TD Ameritrade Holding Corp (AMTD.N), which has thrived by offering cheap trading to mass-market investors through its discount broker-dealer, is readying a suite of services to attract more money from millionaires, a senior executive said on Tuesday at the Reuters Wealth Management Summit.
"It's one of our top initiatives for 2016," said Tom Bradley, president of the Omaha, Nebraska-based company's retail distribution division. "We think we can do a more effective job of enhancing our offering for folks with $1 million or more."
The decision could make TD Ameritrade more competitive with the growing host of large brokerage firms and family-office boutiques seeking to lure assets from wealthy investors while leaving the "mass affluent" to Main Street firms that offer little personal service.
TD Ameritrade is not abandoning the smaller investor nor offering the same level of attention that full-service firms claim to offer. But when its next fiscal year begins in October, customers who qualify for Private Client Services will be assigned a specific investment consultant, receive routing priority when calling in to place orders, get free access to some investment education programs and qualify for special events that could include seats at professional football games, Bradley said at the summit in New York.
The broker-dealer has not done enough to work with clients "who grew up with us," he said, referring to people who began trading without advice years ago and have subsequently built up substantial nest eggs that they are not keeping with the firm. Out of $2.7 trillion of investable assets held by TD Ameritrade clients, under $400 billion is held with the company. The rest is at banks and large broker-dealers such as Morgan Stanley(MS.N) Wealth Management, Bank of America's (BAC.N) Merrill Lynch, and UBS AG's (UBSG.VX) Wealth Management Americas, he said.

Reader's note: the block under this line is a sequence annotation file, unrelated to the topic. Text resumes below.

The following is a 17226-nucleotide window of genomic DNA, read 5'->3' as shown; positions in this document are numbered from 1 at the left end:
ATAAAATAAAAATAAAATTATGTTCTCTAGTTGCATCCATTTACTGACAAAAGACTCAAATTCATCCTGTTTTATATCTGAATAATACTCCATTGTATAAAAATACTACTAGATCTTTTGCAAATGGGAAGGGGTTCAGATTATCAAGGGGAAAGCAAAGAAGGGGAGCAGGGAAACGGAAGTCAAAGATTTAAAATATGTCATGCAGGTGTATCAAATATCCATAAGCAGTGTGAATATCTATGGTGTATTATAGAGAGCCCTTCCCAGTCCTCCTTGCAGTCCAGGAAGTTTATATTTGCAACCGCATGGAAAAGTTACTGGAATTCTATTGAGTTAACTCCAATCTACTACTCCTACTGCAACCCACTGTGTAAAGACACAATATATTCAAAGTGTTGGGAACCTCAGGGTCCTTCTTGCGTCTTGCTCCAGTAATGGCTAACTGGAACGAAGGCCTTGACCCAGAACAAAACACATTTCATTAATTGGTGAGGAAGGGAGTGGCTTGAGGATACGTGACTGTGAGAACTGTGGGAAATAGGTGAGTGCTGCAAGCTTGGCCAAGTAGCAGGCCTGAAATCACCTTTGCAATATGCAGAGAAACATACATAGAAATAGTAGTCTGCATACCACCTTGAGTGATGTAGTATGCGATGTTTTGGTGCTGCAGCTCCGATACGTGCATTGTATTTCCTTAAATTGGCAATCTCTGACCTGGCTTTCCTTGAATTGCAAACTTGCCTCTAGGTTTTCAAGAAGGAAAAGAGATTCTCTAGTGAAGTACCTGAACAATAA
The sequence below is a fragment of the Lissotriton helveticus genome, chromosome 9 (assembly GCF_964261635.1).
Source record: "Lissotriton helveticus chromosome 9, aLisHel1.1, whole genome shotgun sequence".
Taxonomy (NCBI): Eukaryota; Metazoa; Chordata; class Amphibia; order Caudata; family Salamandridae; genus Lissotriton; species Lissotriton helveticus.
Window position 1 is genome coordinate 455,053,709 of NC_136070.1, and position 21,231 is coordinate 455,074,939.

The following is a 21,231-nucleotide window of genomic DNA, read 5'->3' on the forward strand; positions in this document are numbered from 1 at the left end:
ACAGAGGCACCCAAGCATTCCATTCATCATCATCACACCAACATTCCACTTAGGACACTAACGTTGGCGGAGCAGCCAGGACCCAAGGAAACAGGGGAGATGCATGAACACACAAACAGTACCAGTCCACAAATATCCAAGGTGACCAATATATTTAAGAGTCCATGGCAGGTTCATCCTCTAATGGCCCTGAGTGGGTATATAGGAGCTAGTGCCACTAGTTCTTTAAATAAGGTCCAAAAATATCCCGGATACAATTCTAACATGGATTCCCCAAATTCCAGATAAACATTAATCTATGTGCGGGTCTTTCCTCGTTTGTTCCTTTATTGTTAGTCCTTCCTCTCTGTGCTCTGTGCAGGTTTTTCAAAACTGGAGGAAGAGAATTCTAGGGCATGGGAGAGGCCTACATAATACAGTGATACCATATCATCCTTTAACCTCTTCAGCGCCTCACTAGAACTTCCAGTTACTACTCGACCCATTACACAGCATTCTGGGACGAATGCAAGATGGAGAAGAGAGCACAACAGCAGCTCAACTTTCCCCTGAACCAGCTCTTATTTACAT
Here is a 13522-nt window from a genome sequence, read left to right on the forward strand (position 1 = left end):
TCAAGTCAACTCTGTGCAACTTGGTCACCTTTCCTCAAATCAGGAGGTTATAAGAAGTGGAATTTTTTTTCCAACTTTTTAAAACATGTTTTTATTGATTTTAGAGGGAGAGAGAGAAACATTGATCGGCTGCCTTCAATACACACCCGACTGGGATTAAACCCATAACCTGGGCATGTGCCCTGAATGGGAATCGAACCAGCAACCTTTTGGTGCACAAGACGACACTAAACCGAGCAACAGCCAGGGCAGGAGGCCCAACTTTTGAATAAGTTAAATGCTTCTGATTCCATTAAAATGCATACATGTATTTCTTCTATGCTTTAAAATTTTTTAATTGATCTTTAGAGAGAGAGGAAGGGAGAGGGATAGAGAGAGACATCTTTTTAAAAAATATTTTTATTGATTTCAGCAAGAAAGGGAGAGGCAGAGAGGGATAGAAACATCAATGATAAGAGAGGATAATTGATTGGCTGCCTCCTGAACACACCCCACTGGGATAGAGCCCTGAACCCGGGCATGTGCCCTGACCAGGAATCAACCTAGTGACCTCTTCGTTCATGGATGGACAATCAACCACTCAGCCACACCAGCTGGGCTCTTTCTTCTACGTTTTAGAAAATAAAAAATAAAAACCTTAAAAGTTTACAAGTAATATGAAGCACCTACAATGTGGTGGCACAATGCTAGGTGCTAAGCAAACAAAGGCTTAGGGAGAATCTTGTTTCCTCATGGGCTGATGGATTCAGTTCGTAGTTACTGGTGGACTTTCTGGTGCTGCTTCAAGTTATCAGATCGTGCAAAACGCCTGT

Those companies in recent years have targeted the very wealthy. UBS, for example, says it is interested primarily in servicing people with $10 million or more, and Bank of America's (BAC.N) Merrill Lynch Wealth Management does not pay brokers on accounts with less than $250,000. Merrill Lynch wealth head John Thain told Reuters this week that his brokers need to spend more time seeking business from clients with $250,000 to $1 million, which Wall Street labels as affluent, as opposed to wealthier high-net-worth investors.
TD Ameritrade's Private Client Services (PCS) will focus on millionaire clients who want to make their own investment decisions. That will avoid conflict with the firm's fastest growing business division, which sells products and services to clients of independent investment advisers who want direction on their investments, Bradley said.
Brokers assigned to PCS will work with 100 to 200 clients, as opposed to the 500 that the firm's brokers in branches and at call centers typically handle. All brokers are paid through salary and bonuses, with the PCS bonuses tied in part to retaining clients who are targeted by so many competitors.
Fred Tomczyk, the firm's chairman and chief executive, alluded to the new program last week at an investor presentation. "You need another idea every three to four years," he said. Without giving specifics, he said that brokers at TD Ameritrade's 300 branches will be "moving upmarket a bit and getting more wallet share."
(Editing by Jonathan Oatis)